What made sense for Inktomi and LookSmart to do in the past makes no sense for Yahoo to do now. Yahoo operates its own popular search site, powered by its own search technology. It can subsidize the cost of providing "free" editorial results through the ads that it offers, just as Google does. There are simply better ways for it to increase revenue than follow the traditional paid inclusion model -- and ways that would avoid the mixed messages paid inclusion brings with it.

How? For one, Yahoo could have reduced the number of editorial listings it shows to 10, rather than the 20 it currently provides by default. That likely would have upped the paid listing clickthrough rate (and revenues), yet Yahoo still would have carried fewer ads than Google.

Alternatively, Yahoo could have increased the number of paid listings it shows at the top of its results page from the current four to more than this. That's what happens at Ask Jeeves. Ask will show up all the paid listings that its ad partner Google can provide, up to a maximum of 10. These appear above its editorial results.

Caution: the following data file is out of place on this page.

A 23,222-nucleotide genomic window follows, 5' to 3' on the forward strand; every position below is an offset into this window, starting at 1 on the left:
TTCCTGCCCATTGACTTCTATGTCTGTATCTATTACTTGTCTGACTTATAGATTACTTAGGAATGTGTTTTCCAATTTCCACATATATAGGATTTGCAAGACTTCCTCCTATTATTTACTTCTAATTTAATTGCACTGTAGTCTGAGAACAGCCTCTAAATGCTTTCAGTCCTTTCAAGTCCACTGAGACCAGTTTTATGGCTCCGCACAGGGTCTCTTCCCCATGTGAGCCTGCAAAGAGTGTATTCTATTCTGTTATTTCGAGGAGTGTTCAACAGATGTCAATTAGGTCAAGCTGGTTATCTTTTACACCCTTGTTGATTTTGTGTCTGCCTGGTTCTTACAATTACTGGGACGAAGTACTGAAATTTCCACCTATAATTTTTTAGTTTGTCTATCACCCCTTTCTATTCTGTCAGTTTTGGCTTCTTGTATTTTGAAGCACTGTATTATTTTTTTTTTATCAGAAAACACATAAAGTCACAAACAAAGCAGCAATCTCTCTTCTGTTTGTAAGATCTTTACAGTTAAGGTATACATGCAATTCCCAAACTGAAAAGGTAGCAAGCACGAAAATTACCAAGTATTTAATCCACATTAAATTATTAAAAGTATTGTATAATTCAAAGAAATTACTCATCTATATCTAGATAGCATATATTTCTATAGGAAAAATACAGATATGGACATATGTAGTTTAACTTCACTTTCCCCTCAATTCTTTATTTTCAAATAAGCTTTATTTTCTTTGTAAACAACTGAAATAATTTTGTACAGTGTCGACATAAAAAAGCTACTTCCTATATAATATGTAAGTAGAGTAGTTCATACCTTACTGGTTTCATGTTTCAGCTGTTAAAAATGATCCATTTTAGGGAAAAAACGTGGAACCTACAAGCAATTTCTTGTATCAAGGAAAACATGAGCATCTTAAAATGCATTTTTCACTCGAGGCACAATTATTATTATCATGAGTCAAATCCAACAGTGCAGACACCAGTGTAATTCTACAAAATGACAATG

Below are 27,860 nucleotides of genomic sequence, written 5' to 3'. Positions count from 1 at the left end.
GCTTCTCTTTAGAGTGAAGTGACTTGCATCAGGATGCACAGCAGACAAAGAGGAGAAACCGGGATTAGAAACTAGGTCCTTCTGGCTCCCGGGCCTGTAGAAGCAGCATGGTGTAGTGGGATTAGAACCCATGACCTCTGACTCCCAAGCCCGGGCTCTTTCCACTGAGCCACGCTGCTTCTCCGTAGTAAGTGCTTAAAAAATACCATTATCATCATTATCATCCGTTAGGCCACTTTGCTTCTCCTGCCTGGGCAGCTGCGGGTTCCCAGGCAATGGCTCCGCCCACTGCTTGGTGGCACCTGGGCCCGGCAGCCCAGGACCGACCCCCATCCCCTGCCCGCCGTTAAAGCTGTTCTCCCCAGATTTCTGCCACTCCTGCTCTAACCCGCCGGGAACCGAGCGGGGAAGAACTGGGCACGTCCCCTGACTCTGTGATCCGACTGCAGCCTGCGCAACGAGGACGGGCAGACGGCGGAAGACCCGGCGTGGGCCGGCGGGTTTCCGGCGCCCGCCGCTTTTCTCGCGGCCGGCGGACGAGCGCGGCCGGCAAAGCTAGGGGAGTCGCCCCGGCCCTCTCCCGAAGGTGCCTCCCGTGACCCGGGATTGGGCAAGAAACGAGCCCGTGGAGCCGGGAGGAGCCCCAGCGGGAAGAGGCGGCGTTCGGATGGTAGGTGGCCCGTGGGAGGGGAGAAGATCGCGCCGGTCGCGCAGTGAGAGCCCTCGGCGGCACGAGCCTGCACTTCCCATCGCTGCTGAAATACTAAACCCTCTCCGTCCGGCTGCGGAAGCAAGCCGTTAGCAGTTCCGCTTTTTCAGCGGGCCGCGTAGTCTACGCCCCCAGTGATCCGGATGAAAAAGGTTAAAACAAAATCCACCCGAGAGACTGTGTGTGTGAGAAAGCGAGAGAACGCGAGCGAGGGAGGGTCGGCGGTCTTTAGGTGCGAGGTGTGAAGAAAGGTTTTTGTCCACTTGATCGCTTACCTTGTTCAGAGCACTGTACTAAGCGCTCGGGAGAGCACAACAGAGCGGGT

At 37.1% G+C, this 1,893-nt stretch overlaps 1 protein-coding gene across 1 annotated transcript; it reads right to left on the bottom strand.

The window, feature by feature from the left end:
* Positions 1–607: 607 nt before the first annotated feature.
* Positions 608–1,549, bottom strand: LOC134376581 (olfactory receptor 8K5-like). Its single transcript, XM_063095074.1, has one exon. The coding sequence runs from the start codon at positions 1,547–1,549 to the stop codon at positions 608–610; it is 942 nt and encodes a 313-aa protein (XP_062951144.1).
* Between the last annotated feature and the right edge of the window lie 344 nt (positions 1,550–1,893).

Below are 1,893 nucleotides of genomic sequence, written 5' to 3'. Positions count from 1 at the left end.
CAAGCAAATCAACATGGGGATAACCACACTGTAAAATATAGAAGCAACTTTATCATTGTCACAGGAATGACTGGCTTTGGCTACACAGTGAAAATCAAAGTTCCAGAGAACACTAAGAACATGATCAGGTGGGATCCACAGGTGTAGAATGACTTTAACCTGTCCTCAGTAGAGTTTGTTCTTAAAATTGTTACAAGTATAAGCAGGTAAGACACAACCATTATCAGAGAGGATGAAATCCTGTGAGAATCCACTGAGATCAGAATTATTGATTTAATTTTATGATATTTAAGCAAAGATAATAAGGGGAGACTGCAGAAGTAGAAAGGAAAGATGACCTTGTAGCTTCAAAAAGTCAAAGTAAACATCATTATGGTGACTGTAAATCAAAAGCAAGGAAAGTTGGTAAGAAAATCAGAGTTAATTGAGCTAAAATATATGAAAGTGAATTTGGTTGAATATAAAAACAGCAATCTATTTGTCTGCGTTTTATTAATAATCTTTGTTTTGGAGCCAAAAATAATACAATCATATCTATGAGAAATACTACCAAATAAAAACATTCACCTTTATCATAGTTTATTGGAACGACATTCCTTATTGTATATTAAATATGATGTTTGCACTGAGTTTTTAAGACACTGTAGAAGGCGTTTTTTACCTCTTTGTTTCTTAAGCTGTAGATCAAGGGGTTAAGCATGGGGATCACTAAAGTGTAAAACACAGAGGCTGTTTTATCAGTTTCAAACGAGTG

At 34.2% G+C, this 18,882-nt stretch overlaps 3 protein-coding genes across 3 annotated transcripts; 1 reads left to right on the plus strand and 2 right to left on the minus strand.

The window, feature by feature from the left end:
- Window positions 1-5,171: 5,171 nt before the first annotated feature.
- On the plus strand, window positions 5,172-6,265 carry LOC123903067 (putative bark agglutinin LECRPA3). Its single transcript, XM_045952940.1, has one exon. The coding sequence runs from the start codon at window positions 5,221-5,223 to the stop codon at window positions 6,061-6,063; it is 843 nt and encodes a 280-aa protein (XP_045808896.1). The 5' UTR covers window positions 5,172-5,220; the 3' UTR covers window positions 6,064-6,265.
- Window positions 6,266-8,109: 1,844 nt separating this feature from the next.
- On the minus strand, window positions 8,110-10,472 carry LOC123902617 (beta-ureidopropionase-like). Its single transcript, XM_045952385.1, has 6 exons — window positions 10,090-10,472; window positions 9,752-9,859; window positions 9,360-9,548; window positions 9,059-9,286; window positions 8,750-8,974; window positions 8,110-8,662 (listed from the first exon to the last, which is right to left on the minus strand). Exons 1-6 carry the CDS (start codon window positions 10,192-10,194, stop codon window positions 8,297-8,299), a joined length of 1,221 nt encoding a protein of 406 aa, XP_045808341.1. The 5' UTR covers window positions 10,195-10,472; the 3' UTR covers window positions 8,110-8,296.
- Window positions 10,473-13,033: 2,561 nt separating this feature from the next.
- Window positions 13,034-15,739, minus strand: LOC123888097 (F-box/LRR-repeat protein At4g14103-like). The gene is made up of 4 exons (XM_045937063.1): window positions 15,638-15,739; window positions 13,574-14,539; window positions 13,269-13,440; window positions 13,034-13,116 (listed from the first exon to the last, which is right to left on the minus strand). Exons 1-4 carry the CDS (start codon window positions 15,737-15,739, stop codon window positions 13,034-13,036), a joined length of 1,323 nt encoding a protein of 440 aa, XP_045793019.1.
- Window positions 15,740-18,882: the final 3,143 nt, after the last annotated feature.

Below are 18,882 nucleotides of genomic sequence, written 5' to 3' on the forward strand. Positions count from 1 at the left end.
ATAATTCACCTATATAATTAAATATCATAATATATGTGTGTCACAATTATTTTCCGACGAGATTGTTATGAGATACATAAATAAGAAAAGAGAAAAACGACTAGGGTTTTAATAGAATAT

Of course, there's a real danger that adding more paid listings "above the fold" could make searchers feel results are too commercial. However, at least the paid listings would still be well marked, and editorial results would still be present on the page.

There are even more creative and valuable ways Yahoo could have made money by partnering with content owners, which I'll explore later in the series. These include things such as centralized and approved rank checking, clickthrough tracking independent of paid inclusion or express support for crawler issues.

Unfortunately, the current paid inclusion program isn't creative, doesn't solve the mixed messages problem, and charging a per click fee for ALL types of paid inclusion was a giant step backwards.

Don't Meet, Exceed Disclosure Requirements!

Another revenue building solution Yahoo could have tried would be to segregate its paid inclusion listings entirely. Why not have a section of "Sponsored" paid placement results, followed by something like "Content Partner" listings, then ordinary web results after that? That would help many advertisers see value in doing paid inclusion yet keep things cleaner for the searcher.